Newark Mayor Cory Booker framed himself has a uniting figure in a Tuesday night victory speech that called upon his opponents in the New Jersey Senate Democratic primary to come together to support his candidacy. 

“They are our champions, too,” he said of Reps. Rush Holt and Frank Pallone and state Assembly Speaker Sheila Oliver.

“We are no longer opponents, we are allies. We are together," he added.

Booker emerged victorious from a relatively sleepy Democratic primary in which he never dropped below a 30-point lead in every poll of the race.

The Democratic nominee entered the Senate race having fostered bad blood among some New Jersey Democrats for what they saw as a disrespectful choice to announce his intentions to run for Senate even before now-deceased Sen. Frank Lautenberg (D) had indicated whether he'd retire.

Despite the ruffled feathers, however, his Democratic opponents largely avoided direct attacks on the front-runner, and landed few damaging punches in the shortened primary campaign. Booker's call for unity among the party, however, was an implicit acknowledgement that rifts could still remain.

Speaking to The Hill on Monday, the day before the polls opened for the primary, both Holt and Oliver declined to commit to endorsing the eventual nominee.

Holt, however, said in his concession speech that he called Booker to congratulate him and "to tell him I intend to help [him win in the general] in October."

Holt, who had characterized himself as the only true progressive in the race and criticized Booker's stance on Democratic policies, went on to offer lukewarm praise of the party's nominee, calling Booker "a unique voice in Democratic politics and enormously popular around the entire country."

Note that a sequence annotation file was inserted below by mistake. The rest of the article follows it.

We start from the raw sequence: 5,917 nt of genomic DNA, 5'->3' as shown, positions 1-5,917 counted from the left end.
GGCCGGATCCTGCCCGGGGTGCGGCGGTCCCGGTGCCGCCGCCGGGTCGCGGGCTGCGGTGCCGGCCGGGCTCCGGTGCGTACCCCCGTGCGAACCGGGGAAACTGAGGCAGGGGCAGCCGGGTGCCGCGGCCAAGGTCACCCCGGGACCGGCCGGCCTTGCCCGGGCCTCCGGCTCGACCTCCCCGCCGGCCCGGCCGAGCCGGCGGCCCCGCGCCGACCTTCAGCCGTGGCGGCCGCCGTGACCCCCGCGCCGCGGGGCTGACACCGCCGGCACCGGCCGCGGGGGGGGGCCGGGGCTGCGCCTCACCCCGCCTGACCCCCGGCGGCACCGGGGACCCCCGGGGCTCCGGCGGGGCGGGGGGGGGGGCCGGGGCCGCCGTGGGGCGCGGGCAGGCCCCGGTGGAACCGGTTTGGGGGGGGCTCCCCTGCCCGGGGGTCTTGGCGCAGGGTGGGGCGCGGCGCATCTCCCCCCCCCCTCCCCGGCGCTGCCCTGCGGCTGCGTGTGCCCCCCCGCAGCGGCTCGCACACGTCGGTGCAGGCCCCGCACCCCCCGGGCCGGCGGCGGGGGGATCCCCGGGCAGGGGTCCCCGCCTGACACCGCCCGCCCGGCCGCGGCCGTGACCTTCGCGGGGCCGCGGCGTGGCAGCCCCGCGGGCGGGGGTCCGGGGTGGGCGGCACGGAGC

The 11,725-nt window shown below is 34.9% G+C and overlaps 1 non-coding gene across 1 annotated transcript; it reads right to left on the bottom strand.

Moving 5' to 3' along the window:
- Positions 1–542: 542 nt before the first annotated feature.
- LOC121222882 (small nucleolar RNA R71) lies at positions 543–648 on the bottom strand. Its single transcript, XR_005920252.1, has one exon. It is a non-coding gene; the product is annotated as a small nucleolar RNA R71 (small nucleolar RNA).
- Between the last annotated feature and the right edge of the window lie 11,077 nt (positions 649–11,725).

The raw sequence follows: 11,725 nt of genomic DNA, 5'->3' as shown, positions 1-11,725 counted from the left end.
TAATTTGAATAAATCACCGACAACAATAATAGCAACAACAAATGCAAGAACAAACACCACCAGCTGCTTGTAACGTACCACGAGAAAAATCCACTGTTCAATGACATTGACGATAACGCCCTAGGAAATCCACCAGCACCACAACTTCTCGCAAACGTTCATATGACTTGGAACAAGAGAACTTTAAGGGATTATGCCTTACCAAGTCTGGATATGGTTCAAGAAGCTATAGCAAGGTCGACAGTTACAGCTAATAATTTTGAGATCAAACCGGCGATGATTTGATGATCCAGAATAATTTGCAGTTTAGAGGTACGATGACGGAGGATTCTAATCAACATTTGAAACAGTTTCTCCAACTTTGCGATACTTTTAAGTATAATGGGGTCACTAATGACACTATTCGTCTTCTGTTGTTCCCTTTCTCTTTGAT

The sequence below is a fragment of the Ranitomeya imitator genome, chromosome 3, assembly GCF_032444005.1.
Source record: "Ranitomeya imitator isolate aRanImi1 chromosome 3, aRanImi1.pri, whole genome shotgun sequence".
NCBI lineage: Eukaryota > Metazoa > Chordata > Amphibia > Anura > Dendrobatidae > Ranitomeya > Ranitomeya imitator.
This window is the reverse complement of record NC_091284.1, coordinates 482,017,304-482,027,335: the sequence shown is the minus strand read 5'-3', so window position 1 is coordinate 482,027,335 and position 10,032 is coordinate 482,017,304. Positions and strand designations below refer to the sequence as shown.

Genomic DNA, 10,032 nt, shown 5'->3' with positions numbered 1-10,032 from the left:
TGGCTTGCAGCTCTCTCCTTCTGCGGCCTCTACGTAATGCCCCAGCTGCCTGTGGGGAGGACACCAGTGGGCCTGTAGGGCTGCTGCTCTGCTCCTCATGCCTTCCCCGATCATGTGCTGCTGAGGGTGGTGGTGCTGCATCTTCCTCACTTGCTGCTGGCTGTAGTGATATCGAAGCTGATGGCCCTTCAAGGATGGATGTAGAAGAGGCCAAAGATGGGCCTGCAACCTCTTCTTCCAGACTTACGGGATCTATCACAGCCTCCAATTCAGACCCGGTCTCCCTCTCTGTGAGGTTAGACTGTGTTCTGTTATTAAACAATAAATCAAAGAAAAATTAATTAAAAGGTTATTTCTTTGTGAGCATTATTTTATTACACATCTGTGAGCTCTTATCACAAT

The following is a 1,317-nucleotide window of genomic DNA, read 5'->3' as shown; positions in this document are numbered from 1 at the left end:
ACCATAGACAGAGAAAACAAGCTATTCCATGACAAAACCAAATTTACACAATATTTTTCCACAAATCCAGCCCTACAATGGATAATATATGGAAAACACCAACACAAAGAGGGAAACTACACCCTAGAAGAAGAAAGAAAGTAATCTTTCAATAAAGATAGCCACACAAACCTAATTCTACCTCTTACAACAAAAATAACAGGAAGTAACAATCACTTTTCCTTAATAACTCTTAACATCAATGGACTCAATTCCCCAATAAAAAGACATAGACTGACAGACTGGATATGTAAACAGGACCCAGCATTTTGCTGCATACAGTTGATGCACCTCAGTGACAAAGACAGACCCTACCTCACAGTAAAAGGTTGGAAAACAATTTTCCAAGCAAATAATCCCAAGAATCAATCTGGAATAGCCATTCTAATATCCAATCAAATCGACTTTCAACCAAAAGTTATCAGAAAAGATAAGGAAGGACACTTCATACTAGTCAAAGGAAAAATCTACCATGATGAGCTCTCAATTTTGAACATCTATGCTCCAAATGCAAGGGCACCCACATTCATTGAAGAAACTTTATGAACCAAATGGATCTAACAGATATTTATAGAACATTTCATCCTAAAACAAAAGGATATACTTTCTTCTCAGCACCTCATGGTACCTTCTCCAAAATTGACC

Booker is heavily favored to win in the October general election against Republican nominee Steve Lonegan, whom Booker called in his victory speech "a person of strong beliefs and even stronger rhetoric." 

“He puts out his fists, I’m gonna extend a hand,” Booker pledged. “He wants to be a flamethrower, I’m gonna be a bridge builder.”

"Please know this about me," he added, "I will match his negative attacks with positive vision.”

Lonegan, known for his tendency toward campaign gaffes that take him off-message for days, has already come under attack from one Democratic super-PAC, which released a video on Tuesday night highlighting some of his more controversial comments shortly after he won the primary. 

Booker pledged, in his victory speech, to be a uniting figure not just in New Jersey but in the Senate overall.

“The power of the people is greater than the people in power. The people united can never be divided. American history is a glorious testimony to people coming together. ... In Newark, we know it’s not naïve to come together to get things done.

"Make me your senator, New Jersey," he said, to applause. "I will be unwavering in my focus on finding common ground. I will not be concerned with right or left but going forward.”

He also promised to work on raising the minimum wage, passing equal-pay legislation and promoting lawful same-sex marriage.

The man who has been compared by some to another transformative figure in Democratic politics, Presiden Obama, who characterized himself as an unconventional Washington outsider.

“I will not rely on convention,” Booker said. “If you want somebody in Washington who simply plays by the same old rules, you should find someone else."

Lonegan wasted no time in knocking his opponent, slamming Booker in his victory speech as the candidate "anointed by Hollywood" and the choice of "Silicon Valley moguls" who want to give California a third senator by electing Booker, both lines he's used on the campaign trail before.

He pledged to emphasize personal freedom and push to repeal ObamaCare, and dismissed polling of the race, which has shown him trailing Booker.

"We know what we believe in," he said. "We're going to say what we believe, and when we go to Washington, D.C., we are going to do what we say."

—This report was updated at 11:03 p.m.